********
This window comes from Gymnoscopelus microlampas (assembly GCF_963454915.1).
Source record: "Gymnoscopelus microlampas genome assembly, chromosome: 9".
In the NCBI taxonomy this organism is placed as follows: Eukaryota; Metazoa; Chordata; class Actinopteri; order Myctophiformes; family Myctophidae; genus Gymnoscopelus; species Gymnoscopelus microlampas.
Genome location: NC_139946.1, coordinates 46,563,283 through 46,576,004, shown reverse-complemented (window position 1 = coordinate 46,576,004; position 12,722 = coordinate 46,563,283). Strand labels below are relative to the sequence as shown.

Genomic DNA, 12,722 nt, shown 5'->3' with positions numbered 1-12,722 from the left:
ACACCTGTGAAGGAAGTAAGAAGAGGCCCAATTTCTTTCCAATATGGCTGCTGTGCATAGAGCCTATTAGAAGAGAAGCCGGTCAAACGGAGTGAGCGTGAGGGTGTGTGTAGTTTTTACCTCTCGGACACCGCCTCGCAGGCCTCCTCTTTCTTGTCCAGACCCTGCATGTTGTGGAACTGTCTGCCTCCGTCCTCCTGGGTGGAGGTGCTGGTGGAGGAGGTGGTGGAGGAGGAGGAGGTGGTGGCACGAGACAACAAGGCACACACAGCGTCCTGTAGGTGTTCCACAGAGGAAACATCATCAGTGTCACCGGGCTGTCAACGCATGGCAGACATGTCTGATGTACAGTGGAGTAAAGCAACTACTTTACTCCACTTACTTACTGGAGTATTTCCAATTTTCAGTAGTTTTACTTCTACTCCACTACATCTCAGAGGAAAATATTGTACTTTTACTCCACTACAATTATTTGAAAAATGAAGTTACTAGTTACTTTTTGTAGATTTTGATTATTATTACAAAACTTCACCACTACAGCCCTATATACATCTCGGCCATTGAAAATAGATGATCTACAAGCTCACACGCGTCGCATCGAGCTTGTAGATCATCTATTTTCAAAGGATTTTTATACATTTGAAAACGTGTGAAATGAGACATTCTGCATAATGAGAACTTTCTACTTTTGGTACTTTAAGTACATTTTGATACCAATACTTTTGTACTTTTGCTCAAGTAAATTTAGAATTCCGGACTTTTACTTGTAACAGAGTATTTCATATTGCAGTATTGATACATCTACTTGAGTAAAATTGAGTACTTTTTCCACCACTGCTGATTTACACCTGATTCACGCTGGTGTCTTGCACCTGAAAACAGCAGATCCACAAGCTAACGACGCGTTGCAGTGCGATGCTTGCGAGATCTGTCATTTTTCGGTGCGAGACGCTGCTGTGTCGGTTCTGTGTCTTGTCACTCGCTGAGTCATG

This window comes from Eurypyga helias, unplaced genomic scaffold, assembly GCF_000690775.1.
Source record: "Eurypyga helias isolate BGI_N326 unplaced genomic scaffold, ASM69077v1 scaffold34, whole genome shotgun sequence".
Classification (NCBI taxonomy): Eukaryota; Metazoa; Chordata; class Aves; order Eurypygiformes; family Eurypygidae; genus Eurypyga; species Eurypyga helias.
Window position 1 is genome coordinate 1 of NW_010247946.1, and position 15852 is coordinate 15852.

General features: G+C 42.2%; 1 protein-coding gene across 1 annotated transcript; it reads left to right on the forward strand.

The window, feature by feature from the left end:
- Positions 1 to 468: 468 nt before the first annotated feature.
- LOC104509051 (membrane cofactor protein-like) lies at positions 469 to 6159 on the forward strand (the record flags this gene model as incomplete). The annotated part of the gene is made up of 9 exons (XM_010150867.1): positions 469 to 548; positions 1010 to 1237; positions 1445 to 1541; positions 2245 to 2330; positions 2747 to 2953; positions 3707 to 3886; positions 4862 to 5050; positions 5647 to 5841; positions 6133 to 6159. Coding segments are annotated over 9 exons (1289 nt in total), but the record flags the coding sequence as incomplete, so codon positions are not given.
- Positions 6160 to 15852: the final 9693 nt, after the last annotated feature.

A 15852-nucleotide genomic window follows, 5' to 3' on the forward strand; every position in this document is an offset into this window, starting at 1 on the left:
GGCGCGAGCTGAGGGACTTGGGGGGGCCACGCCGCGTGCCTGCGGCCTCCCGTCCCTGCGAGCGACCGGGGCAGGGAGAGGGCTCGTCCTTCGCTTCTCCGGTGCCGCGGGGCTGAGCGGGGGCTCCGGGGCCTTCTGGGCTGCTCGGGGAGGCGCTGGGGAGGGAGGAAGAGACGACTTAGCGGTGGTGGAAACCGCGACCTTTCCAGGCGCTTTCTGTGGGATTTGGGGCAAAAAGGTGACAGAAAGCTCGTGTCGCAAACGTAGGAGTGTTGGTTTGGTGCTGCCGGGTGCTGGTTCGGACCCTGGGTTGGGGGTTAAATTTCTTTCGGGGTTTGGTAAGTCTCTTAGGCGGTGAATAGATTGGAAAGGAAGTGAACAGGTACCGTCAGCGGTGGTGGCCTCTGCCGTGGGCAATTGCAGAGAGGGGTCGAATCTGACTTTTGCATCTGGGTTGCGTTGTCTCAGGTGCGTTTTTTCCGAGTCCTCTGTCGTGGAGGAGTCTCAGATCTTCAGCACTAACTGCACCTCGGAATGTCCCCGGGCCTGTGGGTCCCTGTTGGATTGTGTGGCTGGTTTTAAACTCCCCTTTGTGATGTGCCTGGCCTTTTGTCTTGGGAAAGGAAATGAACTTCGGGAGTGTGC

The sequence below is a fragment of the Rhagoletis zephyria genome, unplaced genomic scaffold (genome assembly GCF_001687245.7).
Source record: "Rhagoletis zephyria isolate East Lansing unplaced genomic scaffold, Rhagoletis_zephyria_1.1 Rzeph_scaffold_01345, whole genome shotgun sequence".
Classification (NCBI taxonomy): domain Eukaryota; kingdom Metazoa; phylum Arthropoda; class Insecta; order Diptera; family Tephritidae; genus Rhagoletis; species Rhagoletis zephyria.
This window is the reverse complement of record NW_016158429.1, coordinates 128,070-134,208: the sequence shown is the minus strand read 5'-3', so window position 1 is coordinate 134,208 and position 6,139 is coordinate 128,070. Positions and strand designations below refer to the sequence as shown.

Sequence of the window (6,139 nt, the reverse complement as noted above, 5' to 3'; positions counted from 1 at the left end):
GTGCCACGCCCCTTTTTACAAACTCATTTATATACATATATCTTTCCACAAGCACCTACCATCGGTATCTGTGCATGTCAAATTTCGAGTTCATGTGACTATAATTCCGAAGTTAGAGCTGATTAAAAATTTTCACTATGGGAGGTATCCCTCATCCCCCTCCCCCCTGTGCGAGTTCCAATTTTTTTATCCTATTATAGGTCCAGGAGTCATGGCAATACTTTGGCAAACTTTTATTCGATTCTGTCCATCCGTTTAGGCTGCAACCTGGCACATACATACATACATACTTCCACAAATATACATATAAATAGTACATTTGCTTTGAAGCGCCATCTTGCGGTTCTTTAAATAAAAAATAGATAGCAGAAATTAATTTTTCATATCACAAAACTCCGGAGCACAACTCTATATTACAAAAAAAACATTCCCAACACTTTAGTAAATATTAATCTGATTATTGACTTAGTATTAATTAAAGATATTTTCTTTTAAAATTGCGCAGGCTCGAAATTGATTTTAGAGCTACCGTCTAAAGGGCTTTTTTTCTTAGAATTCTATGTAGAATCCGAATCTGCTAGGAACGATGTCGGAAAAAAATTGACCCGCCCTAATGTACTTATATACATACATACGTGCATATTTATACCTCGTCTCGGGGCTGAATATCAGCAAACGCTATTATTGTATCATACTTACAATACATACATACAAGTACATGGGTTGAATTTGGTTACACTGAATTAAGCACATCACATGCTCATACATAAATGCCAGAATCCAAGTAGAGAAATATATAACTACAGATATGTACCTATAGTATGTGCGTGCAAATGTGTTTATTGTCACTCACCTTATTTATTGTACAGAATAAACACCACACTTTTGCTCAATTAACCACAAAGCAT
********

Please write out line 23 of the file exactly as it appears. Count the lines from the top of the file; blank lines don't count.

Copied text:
GTGCCACGCCCCTTTTTACAAACTCATTTATATACATATATCTTTCCACAAGCACCTACCATCGGTATCTGTGCATGTCAAATTTCGAGTTCATGTGACTATAATTCCGAAGTTAGAGCTGATTAAAAATTTTCACTATGGGAGGTATCCCTCATCCCCCTCCCCCCTGTGCGAGTTCCAATTTTTTTATCCTATTATAGGTCCAGGAGTCATGGCAATACTTTGGCAAACTTTTATTCGATTCTGTCCATCCGTTTAGGCTGCAACCTGGCACATACATACATACATACTTCCACAAATATACATATAAATAGTACATTTGCTTTGAAGCGCCATCTTGCGGTTCTTTAAATAAAAAATAGATAGCAGAAATTAATTTTTCATATCACAAAACTCCGGAGCACAACTCTATATTACAAAAAAAACATTCCCAACACTTTAGTAAATATTAATCTGATTATTGACTTAGTATTAATTAAAGATATTTTCTTTTAAAATTGCGCAGGCTCGAAATTGATTTTAGAGCTACCGTCTAAAGGGCTTTTTTTCTTAGAATTCTATGTAGAATCCGAATCTGCTAGGAACGATGTCGGAAAAAAATTGACCCGCCCTAATGTACTTATATACATACATACGTGCATATTTATACCTCGTCTCGGGGCTGAATATCAGCAAACGCTATTATTGTATCATACTTACAATACATACATACAAGTACATGGGTTGAATTTGGTTACACTGAATTAAGCACATCACATGCTCATACATAAATGCCAGAATCCAAGTAGAGAAATATATAACTACAGATATGTACCTATAGTATGTGCGTGCAAATGTGTTTATTGTCACTCACCTTATTTATTGTACAGAATAAACACCACACTTTTGCTCAATTAACCACAAAGCAT